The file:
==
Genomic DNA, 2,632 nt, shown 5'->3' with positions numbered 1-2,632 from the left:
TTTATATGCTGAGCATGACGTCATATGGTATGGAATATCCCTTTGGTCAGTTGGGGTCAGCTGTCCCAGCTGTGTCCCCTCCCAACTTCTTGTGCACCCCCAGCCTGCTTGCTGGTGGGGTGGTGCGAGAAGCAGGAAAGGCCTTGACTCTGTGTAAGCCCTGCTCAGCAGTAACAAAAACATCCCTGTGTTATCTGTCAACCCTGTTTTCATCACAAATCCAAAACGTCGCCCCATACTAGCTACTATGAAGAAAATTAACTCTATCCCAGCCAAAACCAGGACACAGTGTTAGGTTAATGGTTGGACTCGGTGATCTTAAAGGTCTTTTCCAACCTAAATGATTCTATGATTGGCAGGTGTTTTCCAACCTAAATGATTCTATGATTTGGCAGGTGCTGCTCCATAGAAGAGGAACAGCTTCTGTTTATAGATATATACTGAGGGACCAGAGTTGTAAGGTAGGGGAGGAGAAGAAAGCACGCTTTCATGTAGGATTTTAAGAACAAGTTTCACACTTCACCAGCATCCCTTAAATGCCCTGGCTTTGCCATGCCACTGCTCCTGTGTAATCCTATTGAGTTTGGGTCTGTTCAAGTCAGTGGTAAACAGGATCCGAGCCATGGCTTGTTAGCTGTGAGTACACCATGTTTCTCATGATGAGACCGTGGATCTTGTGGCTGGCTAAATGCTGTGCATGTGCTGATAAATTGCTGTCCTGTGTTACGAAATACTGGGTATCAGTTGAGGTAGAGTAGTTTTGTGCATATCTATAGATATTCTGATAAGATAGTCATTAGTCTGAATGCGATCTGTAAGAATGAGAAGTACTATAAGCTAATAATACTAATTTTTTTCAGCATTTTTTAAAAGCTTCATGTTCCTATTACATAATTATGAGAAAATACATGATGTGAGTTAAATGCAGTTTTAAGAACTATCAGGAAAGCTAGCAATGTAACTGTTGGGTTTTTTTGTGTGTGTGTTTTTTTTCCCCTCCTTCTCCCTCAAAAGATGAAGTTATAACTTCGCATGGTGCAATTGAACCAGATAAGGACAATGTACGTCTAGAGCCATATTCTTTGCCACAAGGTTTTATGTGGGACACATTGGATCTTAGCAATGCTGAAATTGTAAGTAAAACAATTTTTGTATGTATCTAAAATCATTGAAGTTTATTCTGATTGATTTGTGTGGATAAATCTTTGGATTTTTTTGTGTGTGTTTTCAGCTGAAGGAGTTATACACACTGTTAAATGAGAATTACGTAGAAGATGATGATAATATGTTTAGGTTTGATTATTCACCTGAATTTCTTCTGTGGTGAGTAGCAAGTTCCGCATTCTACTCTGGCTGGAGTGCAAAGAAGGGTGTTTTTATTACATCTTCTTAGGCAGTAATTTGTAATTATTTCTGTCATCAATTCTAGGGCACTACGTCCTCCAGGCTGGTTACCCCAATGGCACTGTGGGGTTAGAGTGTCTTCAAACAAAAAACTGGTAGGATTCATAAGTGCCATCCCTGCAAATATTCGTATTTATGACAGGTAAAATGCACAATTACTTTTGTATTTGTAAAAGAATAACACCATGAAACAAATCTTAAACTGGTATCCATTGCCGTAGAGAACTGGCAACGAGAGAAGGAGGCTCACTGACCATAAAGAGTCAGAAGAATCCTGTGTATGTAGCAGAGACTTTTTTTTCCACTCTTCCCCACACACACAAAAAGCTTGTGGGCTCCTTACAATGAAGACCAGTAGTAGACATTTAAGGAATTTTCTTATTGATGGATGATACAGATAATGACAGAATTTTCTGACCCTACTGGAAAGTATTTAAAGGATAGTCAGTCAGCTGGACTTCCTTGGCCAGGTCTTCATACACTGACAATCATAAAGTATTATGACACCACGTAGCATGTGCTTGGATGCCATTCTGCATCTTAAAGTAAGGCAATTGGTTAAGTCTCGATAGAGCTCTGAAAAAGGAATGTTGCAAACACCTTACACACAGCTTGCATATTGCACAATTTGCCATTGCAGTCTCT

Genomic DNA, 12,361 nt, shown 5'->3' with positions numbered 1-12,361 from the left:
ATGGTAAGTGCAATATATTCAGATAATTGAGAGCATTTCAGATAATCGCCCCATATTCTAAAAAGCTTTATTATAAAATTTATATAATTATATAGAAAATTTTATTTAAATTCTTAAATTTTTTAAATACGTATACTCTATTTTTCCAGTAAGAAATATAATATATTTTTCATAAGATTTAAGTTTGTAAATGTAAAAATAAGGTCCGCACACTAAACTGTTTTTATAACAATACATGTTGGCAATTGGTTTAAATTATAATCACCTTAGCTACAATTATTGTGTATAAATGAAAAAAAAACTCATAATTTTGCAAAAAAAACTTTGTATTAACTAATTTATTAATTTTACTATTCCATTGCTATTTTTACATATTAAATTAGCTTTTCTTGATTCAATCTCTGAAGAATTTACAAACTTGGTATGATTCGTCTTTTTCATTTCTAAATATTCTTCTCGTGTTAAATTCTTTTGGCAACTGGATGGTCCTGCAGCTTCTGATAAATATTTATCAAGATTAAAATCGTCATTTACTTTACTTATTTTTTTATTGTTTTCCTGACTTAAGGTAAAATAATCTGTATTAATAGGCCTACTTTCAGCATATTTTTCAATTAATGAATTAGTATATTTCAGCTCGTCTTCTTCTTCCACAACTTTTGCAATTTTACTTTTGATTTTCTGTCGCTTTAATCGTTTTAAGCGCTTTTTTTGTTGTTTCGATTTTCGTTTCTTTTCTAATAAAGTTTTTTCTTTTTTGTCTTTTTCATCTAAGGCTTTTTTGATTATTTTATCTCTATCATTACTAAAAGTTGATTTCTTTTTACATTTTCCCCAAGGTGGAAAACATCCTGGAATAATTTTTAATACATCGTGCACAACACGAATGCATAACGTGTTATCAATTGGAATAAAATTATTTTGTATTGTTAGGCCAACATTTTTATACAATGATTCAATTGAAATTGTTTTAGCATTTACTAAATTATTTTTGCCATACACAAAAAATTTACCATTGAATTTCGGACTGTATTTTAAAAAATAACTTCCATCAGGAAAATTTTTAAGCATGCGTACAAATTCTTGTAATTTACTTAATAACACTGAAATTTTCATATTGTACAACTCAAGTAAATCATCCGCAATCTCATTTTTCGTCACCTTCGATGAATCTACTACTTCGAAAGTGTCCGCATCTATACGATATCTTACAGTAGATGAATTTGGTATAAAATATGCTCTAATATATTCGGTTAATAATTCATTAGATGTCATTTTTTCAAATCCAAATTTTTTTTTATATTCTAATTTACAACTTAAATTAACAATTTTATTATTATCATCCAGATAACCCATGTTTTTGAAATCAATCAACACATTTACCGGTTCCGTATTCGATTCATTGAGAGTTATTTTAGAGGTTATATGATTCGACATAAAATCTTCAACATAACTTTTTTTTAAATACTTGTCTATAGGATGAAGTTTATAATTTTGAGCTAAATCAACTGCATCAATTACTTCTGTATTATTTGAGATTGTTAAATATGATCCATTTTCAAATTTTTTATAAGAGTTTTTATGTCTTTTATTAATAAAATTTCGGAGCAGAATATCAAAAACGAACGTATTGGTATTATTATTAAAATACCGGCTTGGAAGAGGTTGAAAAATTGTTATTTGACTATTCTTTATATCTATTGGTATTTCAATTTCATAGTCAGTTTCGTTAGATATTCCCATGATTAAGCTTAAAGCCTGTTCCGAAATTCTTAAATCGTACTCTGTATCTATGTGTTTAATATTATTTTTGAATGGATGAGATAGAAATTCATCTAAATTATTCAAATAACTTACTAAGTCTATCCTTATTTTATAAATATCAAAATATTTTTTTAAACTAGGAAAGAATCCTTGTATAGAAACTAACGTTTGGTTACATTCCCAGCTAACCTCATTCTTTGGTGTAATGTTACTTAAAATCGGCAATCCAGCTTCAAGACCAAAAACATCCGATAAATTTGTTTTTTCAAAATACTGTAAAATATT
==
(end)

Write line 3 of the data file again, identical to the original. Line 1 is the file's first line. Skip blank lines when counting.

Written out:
Genomic DNA, 12,361 nt, shown 5'->3' with positions numbered 1-12,361 from the left: